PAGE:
1940 "Judge" Emil Auerbach Memorial Trophy Race
Atlantic City, NJ, [date?], 1940

Tortuga Wins Auerbach Race

TortugaPostponed from Memorial Day by a fresh northeaster, and with the course shifted so that it was all over inside waters near Atlantic City, N. J., instead of having eight miles in the open ocean, the "Judge" Emil Auerbach Memorial Trophy Race was won by the "225" Tortuga, owned by F. T. Vintschger, of Morristown, N. J., and driven by Arno Apel, of Ventnor City, N. J. Second by two-fifths of a second was Andy Crawford's "135" Ednandy II, from Washington, D.C. More than two minutes astern came Wild Goose II, another "225," owned and driven by Tom Glennon, of Westchester, Pa.

The course was about 25 miles in length and the race was run in a thick fog, with extremely poor visibility and dangerous driving conditions. This is the second time that Apel has won this contest, his previous victory having been in 1938 when he set a new course record in Lady Gen V.

(Reprinted from ?, July 1940)

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More R. P. M.
By "Mel" Crook

The fourth annual Around Absecon Island Race became the Behind Absecon Island Race this year when rough water in the ocean compelled the officials to shift the course into the inland waterway. Even then, the competitors were plagued with a heavy fog which settled over the twenty-odd mile route from the Inlet to Longport and return.

Arno Apel emerged through the murk the winner, driving Francis Vintschger's Tortuga, a 225. One split-pea soup of fog behind came Andy Crawford, chauffeuring his 135 Ednandy. The only other finisher was Wild Goose II, driven by Tom Glennon. Three starters dropped by the wayside.

Among the suggestions being noised around for the improvement of the Absecon affair are some credited to Arno Apel, which sound right helpful. Something certainly should be done to improve the competitor and spectator interest, a thing which a tremendous amount of tub-thumping has failed to do.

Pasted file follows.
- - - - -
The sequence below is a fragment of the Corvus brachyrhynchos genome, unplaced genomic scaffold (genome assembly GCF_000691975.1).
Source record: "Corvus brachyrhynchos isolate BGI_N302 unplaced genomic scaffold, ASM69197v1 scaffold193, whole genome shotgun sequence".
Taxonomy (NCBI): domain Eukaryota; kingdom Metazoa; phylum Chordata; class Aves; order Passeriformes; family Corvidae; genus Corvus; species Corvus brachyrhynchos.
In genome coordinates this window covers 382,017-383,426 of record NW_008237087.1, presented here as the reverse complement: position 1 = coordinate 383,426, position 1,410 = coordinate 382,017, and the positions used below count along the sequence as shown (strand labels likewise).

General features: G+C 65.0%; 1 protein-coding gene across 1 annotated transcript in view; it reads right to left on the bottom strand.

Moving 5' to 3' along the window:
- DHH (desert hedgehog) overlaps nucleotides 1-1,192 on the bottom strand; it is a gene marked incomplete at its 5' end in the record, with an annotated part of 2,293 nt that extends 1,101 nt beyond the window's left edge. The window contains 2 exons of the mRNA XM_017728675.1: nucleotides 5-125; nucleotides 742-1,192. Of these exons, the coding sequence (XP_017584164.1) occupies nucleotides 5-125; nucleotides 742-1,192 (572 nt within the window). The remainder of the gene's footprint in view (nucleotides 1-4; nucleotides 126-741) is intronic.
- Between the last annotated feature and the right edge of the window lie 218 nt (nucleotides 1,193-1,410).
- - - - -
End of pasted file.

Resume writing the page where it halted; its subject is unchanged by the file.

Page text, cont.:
The latest ideas are (a) to switch the course permanently back into the canal where the program will not be so thoroughly at the mercy of the elements, (b) to throw the entry list open to all classes, (c) to increase the distance to 100 miles and (d) to limit the fuel consumption.

(Reprinted from The Rudder, July 1940, p.50)

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Auerbach Race Goes To Miami

S. Mortimer Auerbach, donor of the Judge Emil Auerbach Trophy, has decided to transfer the race for this memorial trophy from Atlantic City, N. J., to Miami, Florida.

The race is open to any type of inboard hydroplane—91, 135, 225, Gold Cup and unlimited hydroplanes. Three heats of 15 miles each will he held in conjunction with the annual Biscayne Bay Regatta—one heat on March 3, two heats March 4 [1941].

The winner receives the perpetual trophy and $300 in cash. Second place takes $200 and third place $100. An additional $100 goes to the boat making the fastest lap in any of the three heats.

(Reprinted from Motor Boating, September 1940)

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